Monday, April 12, 2021

Getting back to work

Happy Monday to you from Douglas Skelton in a sunny but chilly Scotland.

As you know, I have been moving house. And if you didn't know, where have you been? Do you not pay attention when I'm talking? Yes, I mean you at the back there. Stop your giggling and behave!

I am now fully ensconsed in my new bolthole, having swapped the peace and quiet of rural Scotland for the excitement and traffic noise of the big city (the new place is Glasgow adjacent).

With the house now in some semblance of order. Books are shelved, pictures are hung, rugs are down and shampooed. Mickey the dog and Tom the cat are more or less settled.

Time now turn my mind to the day job.

That's writing, just in case you didn't realise. 

I have a new book to complete by July. I hit the halfway mark of the first draft just before all the moving madness began but now it's time to pick of those threads and see if I can weave them into something magical. Or at least readable. Or, at the very least, completed.

Halting a work in progress in the middle is a double-edged sword. On the one hand there is the danger that whatever muse was working to get me to the midway mark has flitted elsewhere and alighted on some other writer's brow. 

On the other hand, the break may help me see the piece more clearly and let me attack it with renewed vigor. Or something. (And I hope you noticed I used the US spelling there. I am nothing if not considerate.)

Time will tell, I suppose.

I've used the word time three times so far. Where's an editor when you need one?

I mentioned the muse earlier. People often think of such a thing in relation to creatives.

Here's the thing...

It doesn't really exist.

Writing is a job, at least it is to me. Sometimes it's a chore. It's something I do. It's how I (try to) make a living.

Inspiration - the muse - is that flash at the beginning of the process. In other words, the idea. The big 'What if...?'

After that, it's application. Sitting at the desk, thumping those keys. I'm a two-fingered typist and I tend to poke at the keyboard as if I'm trying to prod it awake. 

The work progresses one letter, one word, one sentence, one paragraph at a time. Sometimes it's as slow as molasses in January. (Yup, another US reference). Other times it flows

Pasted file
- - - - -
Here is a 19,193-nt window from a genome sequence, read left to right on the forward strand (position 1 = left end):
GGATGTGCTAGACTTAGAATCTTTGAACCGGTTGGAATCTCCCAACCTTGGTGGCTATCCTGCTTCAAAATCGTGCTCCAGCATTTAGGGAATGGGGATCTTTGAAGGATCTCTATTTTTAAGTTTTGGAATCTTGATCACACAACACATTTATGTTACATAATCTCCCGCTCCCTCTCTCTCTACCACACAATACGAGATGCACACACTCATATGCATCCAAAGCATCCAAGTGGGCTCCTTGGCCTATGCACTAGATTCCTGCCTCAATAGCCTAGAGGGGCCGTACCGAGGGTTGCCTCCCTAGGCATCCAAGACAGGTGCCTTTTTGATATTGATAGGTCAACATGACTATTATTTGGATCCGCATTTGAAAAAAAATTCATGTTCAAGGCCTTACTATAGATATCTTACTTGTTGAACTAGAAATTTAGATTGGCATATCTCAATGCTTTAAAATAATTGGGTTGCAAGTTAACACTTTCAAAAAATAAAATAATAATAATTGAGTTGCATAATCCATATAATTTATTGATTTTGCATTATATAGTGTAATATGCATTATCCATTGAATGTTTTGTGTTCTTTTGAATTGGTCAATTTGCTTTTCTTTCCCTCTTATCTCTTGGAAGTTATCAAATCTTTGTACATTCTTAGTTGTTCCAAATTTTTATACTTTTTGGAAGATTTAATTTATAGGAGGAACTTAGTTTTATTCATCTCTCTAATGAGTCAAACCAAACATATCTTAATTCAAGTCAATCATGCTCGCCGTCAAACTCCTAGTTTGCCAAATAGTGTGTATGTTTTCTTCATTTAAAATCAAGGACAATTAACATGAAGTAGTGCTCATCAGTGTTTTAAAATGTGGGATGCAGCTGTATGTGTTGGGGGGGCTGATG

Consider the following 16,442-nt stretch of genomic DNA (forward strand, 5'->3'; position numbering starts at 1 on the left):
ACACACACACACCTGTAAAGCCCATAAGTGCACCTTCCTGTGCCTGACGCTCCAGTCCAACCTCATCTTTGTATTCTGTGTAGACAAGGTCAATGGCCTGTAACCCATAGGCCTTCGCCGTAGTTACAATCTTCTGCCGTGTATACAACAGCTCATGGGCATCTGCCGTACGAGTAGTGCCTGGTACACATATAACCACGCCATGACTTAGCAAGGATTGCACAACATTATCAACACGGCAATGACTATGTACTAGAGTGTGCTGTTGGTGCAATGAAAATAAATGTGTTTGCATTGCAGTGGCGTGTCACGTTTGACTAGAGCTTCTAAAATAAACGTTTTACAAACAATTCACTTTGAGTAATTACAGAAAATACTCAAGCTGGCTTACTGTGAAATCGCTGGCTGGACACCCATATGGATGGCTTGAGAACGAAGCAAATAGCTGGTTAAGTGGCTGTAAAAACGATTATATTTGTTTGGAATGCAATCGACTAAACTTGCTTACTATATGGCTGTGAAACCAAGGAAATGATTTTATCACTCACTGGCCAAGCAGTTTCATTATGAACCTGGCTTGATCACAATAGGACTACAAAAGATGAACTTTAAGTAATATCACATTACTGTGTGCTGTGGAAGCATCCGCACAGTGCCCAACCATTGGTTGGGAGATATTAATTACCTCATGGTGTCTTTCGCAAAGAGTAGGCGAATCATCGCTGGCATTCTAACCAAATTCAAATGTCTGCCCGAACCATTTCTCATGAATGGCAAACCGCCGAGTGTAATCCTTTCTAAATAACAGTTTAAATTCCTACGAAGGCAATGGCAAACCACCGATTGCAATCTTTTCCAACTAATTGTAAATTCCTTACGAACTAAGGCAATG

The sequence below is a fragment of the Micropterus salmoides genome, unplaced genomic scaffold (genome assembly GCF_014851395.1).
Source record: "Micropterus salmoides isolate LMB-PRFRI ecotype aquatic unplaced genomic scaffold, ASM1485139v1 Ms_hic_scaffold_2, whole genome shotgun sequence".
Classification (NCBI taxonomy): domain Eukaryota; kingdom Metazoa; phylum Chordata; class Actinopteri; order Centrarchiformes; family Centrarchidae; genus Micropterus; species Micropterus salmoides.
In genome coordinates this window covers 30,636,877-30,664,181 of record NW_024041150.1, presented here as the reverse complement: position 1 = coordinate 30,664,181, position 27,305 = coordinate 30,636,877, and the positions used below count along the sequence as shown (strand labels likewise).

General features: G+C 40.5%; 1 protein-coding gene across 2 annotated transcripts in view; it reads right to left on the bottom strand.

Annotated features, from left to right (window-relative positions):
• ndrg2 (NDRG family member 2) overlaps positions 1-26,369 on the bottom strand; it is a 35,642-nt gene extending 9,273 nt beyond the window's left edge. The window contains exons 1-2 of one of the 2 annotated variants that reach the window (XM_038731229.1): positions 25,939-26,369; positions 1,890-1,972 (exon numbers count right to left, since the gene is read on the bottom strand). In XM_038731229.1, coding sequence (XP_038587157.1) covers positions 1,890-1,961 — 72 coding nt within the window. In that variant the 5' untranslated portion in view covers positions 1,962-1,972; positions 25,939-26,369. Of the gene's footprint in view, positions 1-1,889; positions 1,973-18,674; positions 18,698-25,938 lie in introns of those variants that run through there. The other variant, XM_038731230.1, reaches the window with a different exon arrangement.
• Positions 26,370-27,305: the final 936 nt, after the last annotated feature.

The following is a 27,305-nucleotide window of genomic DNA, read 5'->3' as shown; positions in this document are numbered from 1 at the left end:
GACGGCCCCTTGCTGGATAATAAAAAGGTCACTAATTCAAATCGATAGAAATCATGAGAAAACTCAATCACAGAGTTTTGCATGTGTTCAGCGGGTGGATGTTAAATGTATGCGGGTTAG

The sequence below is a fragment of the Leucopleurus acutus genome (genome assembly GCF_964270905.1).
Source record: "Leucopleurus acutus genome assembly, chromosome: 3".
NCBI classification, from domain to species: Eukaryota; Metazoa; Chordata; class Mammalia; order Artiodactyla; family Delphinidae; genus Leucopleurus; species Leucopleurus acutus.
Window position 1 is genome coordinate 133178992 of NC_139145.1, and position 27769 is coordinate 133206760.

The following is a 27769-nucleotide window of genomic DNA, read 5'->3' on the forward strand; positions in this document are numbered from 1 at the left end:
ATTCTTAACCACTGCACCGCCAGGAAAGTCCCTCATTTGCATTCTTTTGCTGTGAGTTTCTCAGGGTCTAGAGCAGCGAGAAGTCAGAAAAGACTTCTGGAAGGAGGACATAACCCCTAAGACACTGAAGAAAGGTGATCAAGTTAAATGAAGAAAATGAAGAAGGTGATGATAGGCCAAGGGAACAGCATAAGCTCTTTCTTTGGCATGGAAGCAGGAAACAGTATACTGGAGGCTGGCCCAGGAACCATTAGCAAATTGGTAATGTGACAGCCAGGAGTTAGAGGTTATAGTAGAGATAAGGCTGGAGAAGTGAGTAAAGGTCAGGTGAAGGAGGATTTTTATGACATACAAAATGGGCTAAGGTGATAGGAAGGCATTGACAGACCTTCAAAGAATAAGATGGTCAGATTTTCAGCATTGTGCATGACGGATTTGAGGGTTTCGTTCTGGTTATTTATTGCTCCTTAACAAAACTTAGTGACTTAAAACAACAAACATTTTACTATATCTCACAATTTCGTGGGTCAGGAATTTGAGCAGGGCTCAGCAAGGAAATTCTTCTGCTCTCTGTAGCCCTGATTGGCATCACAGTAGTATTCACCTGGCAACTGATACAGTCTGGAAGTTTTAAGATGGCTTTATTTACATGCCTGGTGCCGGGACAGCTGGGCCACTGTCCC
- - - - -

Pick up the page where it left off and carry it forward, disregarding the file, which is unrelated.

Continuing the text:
Oh, dear. I can't think of a simile. 

This does not bode well for getting back to work on Monday.

Writing is something you work at. Books do not appear as if guided by some unseen hand. It has to be written and rewritten, honed, edited, smoothed, manipulated. In our genre (crime, just in case you've wandered in off the street) clues have to be dropped with the kind of legerdemain that could give us membership of the Magic Circle. Twists have to be twisted so subtly that no-one sees them coming. Characters have to step off the page and walk around the room. Dialogue has to sing (not literally, unless you're pulling a Rodgers and Hammerstein. Or Cop Rock. Remember that? Steve Bochco's short-lived show which saw cops burst into song, literally on the beat.)

So by the time you read this on Monday I will have selected a suitable soundtrack and will be back in the Highlands and Islands of Scotland. Back with Rebecca Connolly and her friends. Back, this time, in a dark world of murder and magic.

Cover me - I'm going in...


Caro said...

OR if I have a break, I seem to dream up a totally different plot and confuse myself. Which isn't difficult!

Douglas Skelton said...

I can believe that!

Rick Blechta said...

So how about a photo of the new digs? We'd all love to see.

Anna said...

And please include a photo of Tom the cat looking happy (cats don't like change they didn't initiate, so let's see proof!).